The creator of the Blaster B worm has received a minimum sentence for releasing software that infected 48,000 PCs and launched a denial of service attack against Microsoft.
Jeffrey Lee Parson, 19, pleaded guilty to releasing the Blaster worm last year and has been sent to prison for 18 months.
Judge Marsha Pechman said that Parson had committed the act due to neglectful parenting and mental health problems and declined to give the teenager the maximum penalty of 37 months.
Parson will also be monitored for three years on his release, and must perform 100 hours community service, although this can be written off against work for academic qualifications.
"An 18-month prison sentence is probably the best that Parson could have realistically hoped for," said Graham Cluley, senior technology consultant at Sophos.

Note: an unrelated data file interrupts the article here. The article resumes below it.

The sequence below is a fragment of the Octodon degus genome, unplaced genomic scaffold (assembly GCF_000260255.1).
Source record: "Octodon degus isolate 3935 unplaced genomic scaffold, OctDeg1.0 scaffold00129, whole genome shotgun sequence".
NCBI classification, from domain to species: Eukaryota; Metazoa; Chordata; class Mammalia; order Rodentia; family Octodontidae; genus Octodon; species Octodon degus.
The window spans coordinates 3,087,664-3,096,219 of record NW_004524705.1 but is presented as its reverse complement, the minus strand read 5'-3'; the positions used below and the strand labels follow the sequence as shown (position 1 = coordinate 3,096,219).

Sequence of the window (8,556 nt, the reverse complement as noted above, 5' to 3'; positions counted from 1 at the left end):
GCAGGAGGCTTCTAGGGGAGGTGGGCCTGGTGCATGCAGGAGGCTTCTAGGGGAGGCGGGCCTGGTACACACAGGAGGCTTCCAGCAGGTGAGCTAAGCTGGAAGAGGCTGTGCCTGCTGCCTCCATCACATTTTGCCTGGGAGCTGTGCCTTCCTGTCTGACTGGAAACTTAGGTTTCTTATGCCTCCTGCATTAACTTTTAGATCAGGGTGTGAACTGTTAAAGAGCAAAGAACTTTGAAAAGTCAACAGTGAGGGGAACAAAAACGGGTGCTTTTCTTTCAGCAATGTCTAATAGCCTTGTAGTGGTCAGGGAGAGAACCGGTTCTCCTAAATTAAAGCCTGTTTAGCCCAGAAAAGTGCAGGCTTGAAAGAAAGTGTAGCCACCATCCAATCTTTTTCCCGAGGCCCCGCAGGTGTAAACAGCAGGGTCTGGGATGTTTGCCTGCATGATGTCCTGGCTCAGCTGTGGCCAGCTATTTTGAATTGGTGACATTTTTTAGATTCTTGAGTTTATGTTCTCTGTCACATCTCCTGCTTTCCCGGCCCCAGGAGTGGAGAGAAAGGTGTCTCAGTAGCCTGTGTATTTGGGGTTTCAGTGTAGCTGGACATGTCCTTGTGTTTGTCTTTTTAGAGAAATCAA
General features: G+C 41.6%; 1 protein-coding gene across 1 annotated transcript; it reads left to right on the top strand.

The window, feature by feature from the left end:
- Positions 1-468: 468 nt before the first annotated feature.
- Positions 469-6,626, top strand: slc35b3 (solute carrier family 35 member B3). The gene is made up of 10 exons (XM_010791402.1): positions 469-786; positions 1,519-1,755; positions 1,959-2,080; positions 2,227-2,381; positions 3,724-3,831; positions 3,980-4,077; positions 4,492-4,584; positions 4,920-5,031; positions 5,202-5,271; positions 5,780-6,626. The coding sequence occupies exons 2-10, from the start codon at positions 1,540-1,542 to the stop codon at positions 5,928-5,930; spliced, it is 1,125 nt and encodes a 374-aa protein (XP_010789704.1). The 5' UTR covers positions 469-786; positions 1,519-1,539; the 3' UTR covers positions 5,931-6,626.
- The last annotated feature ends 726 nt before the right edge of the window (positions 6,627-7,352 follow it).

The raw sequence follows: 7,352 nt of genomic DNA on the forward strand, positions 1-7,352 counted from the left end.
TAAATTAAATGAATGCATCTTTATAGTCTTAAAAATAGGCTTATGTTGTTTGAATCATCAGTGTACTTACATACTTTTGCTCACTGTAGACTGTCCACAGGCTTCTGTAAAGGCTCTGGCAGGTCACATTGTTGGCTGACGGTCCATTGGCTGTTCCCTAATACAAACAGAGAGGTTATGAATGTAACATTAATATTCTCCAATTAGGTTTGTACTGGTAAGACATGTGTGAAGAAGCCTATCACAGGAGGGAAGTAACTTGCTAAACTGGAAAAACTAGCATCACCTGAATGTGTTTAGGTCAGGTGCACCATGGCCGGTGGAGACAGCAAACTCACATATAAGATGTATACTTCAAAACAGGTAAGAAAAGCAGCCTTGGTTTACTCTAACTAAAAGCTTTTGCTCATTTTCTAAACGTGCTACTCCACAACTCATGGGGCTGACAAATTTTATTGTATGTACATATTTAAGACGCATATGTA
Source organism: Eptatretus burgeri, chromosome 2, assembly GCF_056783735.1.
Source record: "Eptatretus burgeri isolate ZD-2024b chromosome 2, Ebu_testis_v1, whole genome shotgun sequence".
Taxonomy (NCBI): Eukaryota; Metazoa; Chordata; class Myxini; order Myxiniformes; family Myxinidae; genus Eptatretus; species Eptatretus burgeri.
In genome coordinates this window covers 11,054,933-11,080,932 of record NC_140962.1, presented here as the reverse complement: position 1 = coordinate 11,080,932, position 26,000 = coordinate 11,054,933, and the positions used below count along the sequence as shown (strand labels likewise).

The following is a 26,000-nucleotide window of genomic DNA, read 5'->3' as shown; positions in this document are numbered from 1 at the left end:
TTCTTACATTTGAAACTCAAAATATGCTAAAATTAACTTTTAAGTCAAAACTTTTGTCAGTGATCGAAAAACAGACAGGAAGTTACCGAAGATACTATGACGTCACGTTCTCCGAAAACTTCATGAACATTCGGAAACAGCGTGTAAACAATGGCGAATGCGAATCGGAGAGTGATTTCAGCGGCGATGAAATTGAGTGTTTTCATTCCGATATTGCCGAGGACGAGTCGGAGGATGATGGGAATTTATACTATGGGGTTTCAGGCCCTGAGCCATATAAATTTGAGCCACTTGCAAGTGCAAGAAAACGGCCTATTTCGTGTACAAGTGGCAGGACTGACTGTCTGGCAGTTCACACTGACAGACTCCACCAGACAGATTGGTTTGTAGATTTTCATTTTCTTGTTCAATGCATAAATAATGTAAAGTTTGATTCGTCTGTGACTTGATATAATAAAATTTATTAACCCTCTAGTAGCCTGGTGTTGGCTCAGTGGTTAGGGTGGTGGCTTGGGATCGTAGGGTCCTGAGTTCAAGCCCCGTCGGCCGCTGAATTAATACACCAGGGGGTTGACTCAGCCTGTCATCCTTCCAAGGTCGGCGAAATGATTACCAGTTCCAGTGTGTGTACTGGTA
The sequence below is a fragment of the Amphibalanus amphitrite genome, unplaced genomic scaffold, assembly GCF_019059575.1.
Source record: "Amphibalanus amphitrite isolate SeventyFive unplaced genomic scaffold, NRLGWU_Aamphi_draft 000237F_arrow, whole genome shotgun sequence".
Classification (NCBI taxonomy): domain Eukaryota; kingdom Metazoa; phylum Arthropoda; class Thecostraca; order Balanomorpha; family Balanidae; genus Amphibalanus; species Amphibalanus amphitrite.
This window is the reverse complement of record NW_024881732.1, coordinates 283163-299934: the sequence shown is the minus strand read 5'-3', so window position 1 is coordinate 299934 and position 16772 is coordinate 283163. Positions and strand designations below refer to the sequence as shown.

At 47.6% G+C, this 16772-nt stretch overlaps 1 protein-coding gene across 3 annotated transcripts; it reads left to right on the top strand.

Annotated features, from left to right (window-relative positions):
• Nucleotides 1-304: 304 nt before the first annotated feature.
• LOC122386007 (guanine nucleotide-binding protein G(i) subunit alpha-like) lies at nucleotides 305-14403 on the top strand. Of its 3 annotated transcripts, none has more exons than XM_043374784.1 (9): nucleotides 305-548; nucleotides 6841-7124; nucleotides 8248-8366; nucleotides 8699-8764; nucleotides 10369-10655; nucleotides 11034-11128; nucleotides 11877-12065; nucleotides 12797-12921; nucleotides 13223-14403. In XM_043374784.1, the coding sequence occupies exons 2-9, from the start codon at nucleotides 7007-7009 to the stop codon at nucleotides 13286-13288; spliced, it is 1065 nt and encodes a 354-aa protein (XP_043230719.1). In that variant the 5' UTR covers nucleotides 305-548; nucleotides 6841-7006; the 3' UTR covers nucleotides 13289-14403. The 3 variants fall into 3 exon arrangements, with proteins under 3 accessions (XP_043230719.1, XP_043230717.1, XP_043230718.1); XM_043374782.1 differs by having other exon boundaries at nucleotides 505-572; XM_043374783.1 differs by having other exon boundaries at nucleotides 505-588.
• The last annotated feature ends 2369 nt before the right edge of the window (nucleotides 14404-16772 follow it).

"The sentence sends out a strong message to other young people that writing viruses is a fool's game. Parson and his parents will be regretting the day he decided to get involved in virus writing."
The court heard that in mid-2004 Parson infected 50 computers with a variant of the Blaster worm and used those computers to launch secondary infections.
Infected PCs had a Trojan installed and were then used to launch a denial of service attack against Microsoft's patch update website. Microsoft claimed that it spent $1m repelling the attack.
But Parson was arrested by the FBI within a month of releasing the code because the Trojan not only contained his online handle, 'Teekid', but communicated via a link to his website.
At the time of Parson's arrest Cluley said that the antivirus community was "hitting its head against the wall at how stupid this guy was".
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